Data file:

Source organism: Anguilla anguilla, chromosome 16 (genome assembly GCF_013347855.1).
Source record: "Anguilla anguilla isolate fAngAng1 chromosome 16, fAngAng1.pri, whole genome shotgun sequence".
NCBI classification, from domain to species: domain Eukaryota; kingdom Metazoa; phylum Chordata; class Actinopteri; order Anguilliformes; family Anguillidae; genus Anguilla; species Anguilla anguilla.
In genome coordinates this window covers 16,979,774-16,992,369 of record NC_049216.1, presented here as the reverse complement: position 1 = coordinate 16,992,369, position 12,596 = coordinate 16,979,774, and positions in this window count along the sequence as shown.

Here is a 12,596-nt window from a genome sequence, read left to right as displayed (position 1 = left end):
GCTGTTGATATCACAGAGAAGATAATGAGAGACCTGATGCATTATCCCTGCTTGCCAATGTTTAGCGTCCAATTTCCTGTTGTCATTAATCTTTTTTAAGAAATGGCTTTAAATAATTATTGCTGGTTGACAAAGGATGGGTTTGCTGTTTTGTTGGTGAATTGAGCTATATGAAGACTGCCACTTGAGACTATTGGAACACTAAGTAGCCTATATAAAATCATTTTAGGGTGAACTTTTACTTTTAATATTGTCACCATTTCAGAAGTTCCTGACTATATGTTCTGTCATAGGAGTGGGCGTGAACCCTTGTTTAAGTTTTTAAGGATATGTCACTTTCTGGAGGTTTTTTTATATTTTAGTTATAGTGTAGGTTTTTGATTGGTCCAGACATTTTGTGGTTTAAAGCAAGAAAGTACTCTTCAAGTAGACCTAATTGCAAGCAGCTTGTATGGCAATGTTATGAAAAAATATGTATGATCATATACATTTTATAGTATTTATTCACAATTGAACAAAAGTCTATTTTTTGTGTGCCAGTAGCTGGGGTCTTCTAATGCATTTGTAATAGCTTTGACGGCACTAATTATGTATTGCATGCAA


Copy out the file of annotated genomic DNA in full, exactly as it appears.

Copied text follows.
Source organism: Anguilla anguilla, chromosome 16 (genome assembly GCF_013347855.1).
Source record: "Anguilla anguilla isolate fAngAng1 chromosome 16, fAngAng1.pri, whole genome shotgun sequence".
NCBI classification, from domain to species: domain Eukaryota; kingdom Metazoa; phylum Chordata; class Actinopteri; order Anguilliformes; family Anguillidae; genus Anguilla; species Anguilla anguilla.
In genome coordinates this window covers 16,979,774-16,992,369 of record NC_049216.1, presented here as the reverse complement: position 1 = coordinate 16,992,369, position 12,596 = coordinate 16,979,774, and positions in this window count along the sequence as shown.

Here is a 12,596-nt window from a genome sequence, read left to right as displayed (position 1 = left end):
GCTGTTGATATCACAGAGAAGATAATGAGAGACCTGATGCATTATCCCTGCTTGCCAATGTTTAGCGTCCAATTTCCTGTTGTCATTAATCTTTTTTAAGAAATGGCTTTAAATAATTATTGCTGGTTGACAAAGGATGGGTTTGCTGTTTTGTTGGTGAATTGAGCTATATGAAGACTGCCACTTGAGACTATTGGAACACTAAGTAGCCTATATAAAATCATTTTAGGGTGAACTTTTACTTTTAATATTGTCACCATTTCAGAAGTTCCTGACTATATGTTCTGTCATAGGAGTGGGCGTGAACCCTTGTTTAAGTTTTTAAGGATATGTCACTTTCTGGAGGTTTTTTTATATTTTAGTTATAGTGTAGGTTTTTGATTGGTCCAGACATTTTGTGGTTTAAAGCAAGAAAGTACTCTTCAAGTAGACCTAATTGCAAGCAGCTTGTATGGCAATGTTATGAAAAAATATGTATGATCATATACATTTTATAGTATTTATTCACAATTGAACAAAAGTCTATTTTTTGTGTGCCAGTAGCTGGGGTCTTCTAATGCATTTGTAATAGCTTTGACGGCACTAATTATGTATTGCATGCAA